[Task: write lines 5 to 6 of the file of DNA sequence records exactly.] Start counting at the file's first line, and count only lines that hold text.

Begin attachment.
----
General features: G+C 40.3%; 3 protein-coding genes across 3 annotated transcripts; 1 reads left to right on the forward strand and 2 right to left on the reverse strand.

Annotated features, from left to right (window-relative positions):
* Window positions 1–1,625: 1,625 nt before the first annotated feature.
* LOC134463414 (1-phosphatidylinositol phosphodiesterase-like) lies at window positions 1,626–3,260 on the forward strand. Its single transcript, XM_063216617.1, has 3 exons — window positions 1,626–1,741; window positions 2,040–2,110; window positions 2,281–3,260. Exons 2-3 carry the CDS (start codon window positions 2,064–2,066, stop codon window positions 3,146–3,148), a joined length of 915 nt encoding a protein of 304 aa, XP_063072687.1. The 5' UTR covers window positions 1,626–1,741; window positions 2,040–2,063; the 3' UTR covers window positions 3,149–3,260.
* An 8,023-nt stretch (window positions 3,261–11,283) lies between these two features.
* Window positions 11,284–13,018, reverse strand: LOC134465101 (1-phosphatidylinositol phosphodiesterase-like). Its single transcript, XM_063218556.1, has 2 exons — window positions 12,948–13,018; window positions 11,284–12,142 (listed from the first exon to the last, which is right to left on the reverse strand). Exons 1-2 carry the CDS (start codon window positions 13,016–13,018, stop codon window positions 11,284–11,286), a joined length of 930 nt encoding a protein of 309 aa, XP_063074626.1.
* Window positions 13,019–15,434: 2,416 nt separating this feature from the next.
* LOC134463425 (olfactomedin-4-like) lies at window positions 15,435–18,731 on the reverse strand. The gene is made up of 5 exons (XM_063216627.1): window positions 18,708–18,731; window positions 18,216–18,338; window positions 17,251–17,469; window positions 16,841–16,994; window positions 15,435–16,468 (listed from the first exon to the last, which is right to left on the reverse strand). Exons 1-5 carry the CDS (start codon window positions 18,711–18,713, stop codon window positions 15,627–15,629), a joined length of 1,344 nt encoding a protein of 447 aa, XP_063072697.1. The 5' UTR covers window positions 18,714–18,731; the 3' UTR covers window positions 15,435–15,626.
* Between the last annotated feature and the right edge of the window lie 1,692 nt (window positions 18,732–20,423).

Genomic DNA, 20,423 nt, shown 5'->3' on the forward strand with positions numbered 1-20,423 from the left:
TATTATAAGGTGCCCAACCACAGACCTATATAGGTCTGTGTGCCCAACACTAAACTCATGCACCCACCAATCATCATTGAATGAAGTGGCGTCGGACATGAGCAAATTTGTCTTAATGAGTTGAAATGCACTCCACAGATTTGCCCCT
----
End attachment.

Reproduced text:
* An 8,023-nt stretch (window positions 3,261–11,283) lies between these two features.
* Window positions 11,284–13,018, reverse strand: LOC134465101 (1-phosphatidylinositol phosphodiesterase-like). Its single transcript, XM_063218556.1, has 2 exons — window positions 12,948–13,018; window positions 11,284–12,142 (listed from the first exon to the last, which is right to left on the reverse strand). Exons 1-2 carry the CDS (start codon window positions 13,016–13,018, stop codon window positions 11,284–11,286), a joined length of 930 nt encoding a protein of 309 aa, XP_063074626.1.